Meet the adorable African Children’s Choir which has sung for the world’s most powerful people

Etsey Atisu June 25, 2019
Photo Credit: Kent Reporter

Of its many performances and honours, this choir of children comprising ages 7 to 12, was recently at the Diamond Jubilee celebrations of Her Majesty The Queen of England, Elizabeth II.

Describing itself as that Choir that “melts the hearts of audiences with their charming smiles, beautiful voices and lively African songs and dances,” these children from multiple cultures in countries such as Uganda, Kenya, Rwanda, South Africa, Nigeria and Ghana have found a respite in music.

And this Sunday, they will once again be on stage, performing as part of their “Just As I Am” tour in the USA, in their typical sing and dance fashion.

An official photo from the African Children’s Choir showing the first members of the Choir.

Their story of being mostly children who are victims of extreme poverty and have lost one or both parents to AIDS and other poverty-related diseases makes the group’s uniqueness an even enthralling one.

Photo: Thespec

In 1984, Ray Barnett, a man traveling in war-torn Uganda under the reign of Idi Amin, gave a small boy a ride from his destroyed home to a much safer village. On the journey, this child stole the heart of this traveler with something he only knew how to do best – sing.

Touched by his solo performance, Barnett decided to birth an African Children’s Choir, a Christian organization with one of its principles being “instilling Christian principles through teaching and leading by example.”

With a larger goal of helping Africa’s most vulnerable children today so they can help Africa tomorrow, this group, whose parent organization is Music For Life Institute, has not stopped growing since Ray Barnett rallied support from the West in 1984 to conduct its first tour.

The African Children’s Choir serves as the main fund-raising branch for its parent organization, with proceeds from the choir’s work used to fund Christian education and relief efforts for African children affected by poverty and disease.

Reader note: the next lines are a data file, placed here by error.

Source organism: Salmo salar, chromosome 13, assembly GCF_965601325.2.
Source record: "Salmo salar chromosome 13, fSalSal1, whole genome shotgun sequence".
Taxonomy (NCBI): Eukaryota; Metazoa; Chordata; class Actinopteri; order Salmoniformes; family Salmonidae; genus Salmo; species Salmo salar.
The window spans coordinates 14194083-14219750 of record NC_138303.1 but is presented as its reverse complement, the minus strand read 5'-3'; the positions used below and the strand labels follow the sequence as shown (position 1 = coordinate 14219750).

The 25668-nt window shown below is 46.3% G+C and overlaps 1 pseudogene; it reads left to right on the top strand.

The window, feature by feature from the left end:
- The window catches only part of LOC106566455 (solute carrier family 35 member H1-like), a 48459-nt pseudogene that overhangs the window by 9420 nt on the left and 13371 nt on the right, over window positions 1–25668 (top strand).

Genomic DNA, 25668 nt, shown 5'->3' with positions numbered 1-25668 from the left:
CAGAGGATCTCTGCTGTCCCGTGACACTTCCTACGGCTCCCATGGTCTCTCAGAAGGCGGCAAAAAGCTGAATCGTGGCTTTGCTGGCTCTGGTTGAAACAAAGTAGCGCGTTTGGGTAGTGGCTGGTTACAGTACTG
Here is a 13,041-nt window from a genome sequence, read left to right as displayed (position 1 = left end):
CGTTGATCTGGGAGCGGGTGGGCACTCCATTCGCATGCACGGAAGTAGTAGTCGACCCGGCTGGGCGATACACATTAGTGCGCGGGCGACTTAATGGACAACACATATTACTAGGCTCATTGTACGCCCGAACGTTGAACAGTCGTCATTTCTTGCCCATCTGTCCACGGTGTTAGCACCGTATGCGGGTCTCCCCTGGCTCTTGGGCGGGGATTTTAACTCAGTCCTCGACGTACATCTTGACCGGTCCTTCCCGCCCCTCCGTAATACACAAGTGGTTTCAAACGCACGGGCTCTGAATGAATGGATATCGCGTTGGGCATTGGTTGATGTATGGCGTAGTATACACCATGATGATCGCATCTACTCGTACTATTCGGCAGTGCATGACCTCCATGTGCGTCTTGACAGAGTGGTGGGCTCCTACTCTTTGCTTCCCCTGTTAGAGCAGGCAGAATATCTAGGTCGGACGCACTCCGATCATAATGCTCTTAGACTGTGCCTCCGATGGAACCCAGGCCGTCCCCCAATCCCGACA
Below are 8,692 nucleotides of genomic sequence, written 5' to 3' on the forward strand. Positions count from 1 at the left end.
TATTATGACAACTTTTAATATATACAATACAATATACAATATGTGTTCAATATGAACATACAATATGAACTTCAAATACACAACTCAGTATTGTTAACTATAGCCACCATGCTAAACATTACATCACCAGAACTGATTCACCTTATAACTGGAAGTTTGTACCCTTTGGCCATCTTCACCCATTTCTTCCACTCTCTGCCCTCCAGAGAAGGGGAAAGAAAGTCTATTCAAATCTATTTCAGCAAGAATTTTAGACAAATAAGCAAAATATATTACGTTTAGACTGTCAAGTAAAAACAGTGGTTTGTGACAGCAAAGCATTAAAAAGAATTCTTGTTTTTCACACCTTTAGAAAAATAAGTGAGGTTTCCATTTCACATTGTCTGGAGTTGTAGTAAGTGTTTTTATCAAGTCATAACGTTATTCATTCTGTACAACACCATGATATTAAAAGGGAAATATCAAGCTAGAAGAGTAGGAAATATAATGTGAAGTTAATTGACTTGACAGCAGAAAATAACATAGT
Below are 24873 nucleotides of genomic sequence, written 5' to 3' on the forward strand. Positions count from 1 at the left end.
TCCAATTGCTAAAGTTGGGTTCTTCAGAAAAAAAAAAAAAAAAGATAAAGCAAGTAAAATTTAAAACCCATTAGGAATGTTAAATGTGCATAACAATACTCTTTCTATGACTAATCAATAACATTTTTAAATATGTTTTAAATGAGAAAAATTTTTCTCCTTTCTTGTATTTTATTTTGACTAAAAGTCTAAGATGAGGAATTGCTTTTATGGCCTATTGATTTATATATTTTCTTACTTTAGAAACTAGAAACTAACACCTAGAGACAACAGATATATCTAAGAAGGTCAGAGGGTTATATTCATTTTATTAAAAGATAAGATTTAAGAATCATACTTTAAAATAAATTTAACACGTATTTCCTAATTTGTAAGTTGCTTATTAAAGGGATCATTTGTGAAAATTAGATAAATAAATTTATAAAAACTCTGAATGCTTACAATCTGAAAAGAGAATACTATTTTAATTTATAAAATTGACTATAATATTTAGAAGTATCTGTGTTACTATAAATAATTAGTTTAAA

But as the organization grew, so did the needs of the children. The choir then began selecting Kenyan children in 1990 and by 2002, the first South African choir toured North America. Music for Life has now facilitated over forty tours through the United States, Canada and the United Kingdom.

Photo: Maple Ridge

So far, MFL has educated more than 52,000 children and impacted the lives of more than 100,000 people through its relief and development programs throughout its history.

Credit: MT View
Credit: The Indiana e-Christian

They normally sing well-loved children’s songs, traditional spirituals and gospel favorites and their concerts are free and open to all. Free-will offerings are taken at their performances to support African Children’s Choir programs, such as education, care and relief, and some developmental programs.

The African Children’s Choir has performed before presidents, heads of state and most recently the Queen of England, Queen Elizabeth II, for her diamond jubilee. The choir also has had the honor of singing alongside artists such as Paul McCartney, Annie Lennox, Keith Urban, Mariah Carey and Michael W. Smith.


Must Read

Connect with us

Join our Mailing List to Receive Updates